Claymore Straker is a fugitive with a price on his head. Wanted by the CIA for acts of terrorism he did not commit, his best friend has just been murdered and Rania, the woman he loves, has disappeared. Betrayed by those closest to him, he must flee the sanctuary of his safe house in Cornwall and track her down. As his pursuers close in, Clay follows Rania to Istanbul and then to Cyprus, where he is drawn into a violent struggle between the Russian mafia, Greek Cypriot extremists, and Turkish developers cashing in on the tourism boom. As the island of love descends into chaos, and the horrific truth is unveiled, Clay must call on every ounce of skill and endurance to save Rania and put an end to the unimaginable destruction being wrought in the name of profit. Gripping, exhilarating and, above all, frighteningly realistic, The Evolution of Fear is a startling, eye- opening read that demands the question: How much is truth, and how much is fiction?
Now then. You may have noticed that I read a lot of books. Not quite so many as some, but significantly more than others.
And you may also have noticed that I like telling you about the books that I’ve read, either here or on Twitter or Facebook. Or, if you’re particularly unlucky, in real life.
I tend to get quite excitable about books I love, especially after a beer or two. If I’ve seen you in a pub over the past couple of years and have raved at you about a book (or two), then you’ll know exactly what I mean.
I *love* talking about books. Especially the books I love.
Sometimes I even like talking about the books I didn’t quite love so much (yeah, the killer mermaid one. Though I know of at least three people who’ve gone on to buy a copy based on me getting very over-excited about what exactly was wrong with the killer mermaid book)
Over the past couple of months there have been several occasions where I’ve been chatting with someone and they’ve paused and said
“I’m *so* sorry…”
“I have a bit of a confession to make…”
They didn’t like the book. The book that I loved, and talked about so much. The book that I’d recommended so hard that they’d gone and bought it.
Please, don’t ever feel you have to apologise for not liking a book, especially to me.
A book is a personal thing. You either dig it, or you don’t. A ton of people absolutely loved that killer mermaid book. More power to them, I say.
I feel it should be me apologising to you, for pimping a book at you so hard that you spent your hard-earned cash on it but didn’t love it!
Right, that’s cleared that up. Now, back to the books…
Today marks the ninth birthday of this little blog. Nine years! blimey.
It started, as all good blogs should, with a Hello World! post:
Ah, another blog. The old one sort of vanished, so let’s try again.
The ‘old’ one could have referred to several other blogs I had around at the time, so I’m not entirely sure which it’s referring to. My Livejournal (which turned 15 earlier this month) was, and indeed still is, up and running, although sadly neglected at the moment.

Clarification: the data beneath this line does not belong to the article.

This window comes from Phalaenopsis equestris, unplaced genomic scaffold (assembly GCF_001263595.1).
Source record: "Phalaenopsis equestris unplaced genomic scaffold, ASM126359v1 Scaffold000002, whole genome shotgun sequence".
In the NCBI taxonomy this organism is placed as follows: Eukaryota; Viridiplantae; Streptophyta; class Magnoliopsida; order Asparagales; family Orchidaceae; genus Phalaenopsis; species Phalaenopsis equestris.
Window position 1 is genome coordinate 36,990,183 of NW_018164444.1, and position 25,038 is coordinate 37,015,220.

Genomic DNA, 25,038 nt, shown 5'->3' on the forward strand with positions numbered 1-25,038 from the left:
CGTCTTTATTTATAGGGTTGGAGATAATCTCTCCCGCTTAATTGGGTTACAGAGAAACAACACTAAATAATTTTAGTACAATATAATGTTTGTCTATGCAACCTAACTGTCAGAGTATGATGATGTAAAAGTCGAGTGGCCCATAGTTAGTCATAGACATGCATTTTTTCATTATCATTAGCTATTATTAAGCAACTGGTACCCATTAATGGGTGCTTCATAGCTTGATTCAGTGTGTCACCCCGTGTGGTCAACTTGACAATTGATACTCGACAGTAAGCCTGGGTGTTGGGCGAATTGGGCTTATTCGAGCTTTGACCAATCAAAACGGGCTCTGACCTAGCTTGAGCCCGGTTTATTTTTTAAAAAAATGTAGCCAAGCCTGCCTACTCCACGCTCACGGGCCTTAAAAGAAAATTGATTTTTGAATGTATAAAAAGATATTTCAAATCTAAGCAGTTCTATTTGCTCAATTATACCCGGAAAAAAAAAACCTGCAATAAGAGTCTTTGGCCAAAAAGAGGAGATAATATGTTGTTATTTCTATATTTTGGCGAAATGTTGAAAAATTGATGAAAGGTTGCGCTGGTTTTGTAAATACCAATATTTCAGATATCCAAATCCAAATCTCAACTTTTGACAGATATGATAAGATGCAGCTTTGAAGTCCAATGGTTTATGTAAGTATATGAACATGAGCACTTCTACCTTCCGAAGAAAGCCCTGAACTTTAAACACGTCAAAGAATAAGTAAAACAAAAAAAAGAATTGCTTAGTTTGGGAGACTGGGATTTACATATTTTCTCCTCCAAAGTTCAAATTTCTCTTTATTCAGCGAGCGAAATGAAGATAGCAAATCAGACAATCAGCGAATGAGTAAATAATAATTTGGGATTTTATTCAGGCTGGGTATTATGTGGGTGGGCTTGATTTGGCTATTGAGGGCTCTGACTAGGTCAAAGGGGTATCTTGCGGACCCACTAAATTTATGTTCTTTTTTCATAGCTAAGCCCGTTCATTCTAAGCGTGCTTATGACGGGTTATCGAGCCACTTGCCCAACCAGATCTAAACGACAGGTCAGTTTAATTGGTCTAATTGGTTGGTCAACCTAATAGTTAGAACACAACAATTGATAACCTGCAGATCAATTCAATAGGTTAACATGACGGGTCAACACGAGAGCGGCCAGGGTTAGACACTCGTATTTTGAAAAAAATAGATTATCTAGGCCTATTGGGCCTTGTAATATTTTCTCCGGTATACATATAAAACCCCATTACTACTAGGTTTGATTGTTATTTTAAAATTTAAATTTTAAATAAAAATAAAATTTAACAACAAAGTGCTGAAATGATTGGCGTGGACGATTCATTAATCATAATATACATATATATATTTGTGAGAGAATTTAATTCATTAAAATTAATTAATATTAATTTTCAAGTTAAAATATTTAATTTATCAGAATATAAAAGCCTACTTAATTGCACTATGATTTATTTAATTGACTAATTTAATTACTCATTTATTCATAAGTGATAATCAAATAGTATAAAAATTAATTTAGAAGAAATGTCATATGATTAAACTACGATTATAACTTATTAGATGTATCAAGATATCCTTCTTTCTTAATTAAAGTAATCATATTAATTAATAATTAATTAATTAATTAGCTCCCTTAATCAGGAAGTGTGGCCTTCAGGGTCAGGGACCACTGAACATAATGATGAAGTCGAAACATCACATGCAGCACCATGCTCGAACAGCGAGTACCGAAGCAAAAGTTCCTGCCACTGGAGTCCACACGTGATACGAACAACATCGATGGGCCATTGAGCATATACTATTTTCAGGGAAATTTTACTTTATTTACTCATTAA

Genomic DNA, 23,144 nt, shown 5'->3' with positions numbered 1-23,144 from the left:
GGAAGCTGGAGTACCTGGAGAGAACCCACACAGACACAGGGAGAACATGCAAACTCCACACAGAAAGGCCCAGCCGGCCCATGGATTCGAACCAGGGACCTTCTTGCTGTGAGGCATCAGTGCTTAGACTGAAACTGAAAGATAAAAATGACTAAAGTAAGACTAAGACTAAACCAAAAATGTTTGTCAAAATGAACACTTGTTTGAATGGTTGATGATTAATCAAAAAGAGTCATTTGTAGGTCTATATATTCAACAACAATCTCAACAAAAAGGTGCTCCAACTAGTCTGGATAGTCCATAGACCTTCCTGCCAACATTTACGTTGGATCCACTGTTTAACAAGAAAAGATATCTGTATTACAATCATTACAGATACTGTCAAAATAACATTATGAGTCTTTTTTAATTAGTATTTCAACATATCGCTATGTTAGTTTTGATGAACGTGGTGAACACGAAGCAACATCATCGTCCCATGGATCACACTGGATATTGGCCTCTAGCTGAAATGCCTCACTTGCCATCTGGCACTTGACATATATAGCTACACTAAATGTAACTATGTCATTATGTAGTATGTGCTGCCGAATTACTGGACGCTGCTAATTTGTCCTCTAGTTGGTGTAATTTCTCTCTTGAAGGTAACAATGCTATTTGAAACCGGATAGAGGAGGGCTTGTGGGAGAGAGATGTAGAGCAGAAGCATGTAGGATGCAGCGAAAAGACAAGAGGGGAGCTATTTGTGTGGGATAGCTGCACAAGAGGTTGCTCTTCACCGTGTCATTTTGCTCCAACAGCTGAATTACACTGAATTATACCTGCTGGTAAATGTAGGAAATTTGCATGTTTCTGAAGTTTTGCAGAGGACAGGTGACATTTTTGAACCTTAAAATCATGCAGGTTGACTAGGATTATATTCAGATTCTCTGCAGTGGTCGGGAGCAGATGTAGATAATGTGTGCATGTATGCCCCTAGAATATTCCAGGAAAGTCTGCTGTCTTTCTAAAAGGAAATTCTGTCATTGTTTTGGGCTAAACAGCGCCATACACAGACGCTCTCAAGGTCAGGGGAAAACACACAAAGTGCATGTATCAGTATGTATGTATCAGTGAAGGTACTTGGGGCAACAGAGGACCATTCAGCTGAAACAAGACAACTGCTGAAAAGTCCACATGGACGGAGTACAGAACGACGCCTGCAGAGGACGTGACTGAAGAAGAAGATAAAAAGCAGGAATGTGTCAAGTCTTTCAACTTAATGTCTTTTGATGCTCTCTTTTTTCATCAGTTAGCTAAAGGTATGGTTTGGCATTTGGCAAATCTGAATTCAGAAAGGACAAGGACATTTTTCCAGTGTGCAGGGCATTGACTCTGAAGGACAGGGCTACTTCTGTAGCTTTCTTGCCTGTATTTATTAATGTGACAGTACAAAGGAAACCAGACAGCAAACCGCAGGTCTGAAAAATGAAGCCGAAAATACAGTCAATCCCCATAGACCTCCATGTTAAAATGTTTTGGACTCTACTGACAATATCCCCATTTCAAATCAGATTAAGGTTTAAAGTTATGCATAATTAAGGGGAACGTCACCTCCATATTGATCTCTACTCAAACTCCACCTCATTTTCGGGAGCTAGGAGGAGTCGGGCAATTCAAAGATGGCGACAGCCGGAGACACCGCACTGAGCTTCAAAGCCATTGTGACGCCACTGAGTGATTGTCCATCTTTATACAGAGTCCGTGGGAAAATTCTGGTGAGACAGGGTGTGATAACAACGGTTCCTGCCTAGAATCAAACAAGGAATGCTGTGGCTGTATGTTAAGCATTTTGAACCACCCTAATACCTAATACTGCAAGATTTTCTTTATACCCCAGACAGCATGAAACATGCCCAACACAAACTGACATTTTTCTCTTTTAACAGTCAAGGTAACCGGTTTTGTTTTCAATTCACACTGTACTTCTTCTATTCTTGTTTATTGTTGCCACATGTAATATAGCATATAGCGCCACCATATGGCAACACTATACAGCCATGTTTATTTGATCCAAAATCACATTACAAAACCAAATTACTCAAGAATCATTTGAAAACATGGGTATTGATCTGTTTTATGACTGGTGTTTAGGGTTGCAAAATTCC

Maybe I should have a tidy up. WHO HAS THE TIME? Not me! And it’s my blog, so ner.
The first book-related post was a review (of sorts) of Scott Lynch’s excellent Red Seas Under Red Skies, but that didn’t show up until late August. It wasn’t until April 2010 that we saw the next bookish post, a video (told you) on the making of a book cover (Gail Carriger’s ‘Blameless’).
I also dabbled in movie reviews: Predators (could have been better), Adventureland (seven Molly Ringwalds out of ten) and Iron Man 2 (Don Cheadle tries very hard not to be Terrence Howard), just to pick a few.
I quite like talking about movies. Maybe I should do more of that.
In late 2012 I talked about Skyfall. More than once. Followed up by Ten Reasons Why Skyfall is the Best Bond Movie (still true) in 2013. I’ve counted up seventeen Bond-related blog posts over the years. And I still haven’t done my BlogAlongABondAThon (looking at the books vs movies), or my Top Ten Bond Movies, or Best Bond Movie Per Bond, or a dozen other posts in the drafts folder.
From trawling through the archives, it was 2014 (ish) when the book blogging became more of a thing, and I started posting more regularly. I’d still post about random stuff from time to time, and I still really enjoy writing that sort of thing – ramblings about wands in Harry Potter, which way is up on a map, that sort of thing.
Maybe I should do more of that too.
I notice with some interest, that this is the 700th post on espresso coco.
That seems like quite a lot, but nowhere near the 12,000 or so posts on my Livejournal. I treated that more like a pre-twitter twitter, often with a handful of posts a day. I do miss the LJ community sometimes!
This birthday post has got a bit long and rambling. Yes, yes, I realise that I’ve got past form in this regard. If anyone is still here, thanks for reading this far, and thanks for following my little blog. Here’s to another year (or nine) of blogging about books, movies and stuff. I’m glad you’ve been here.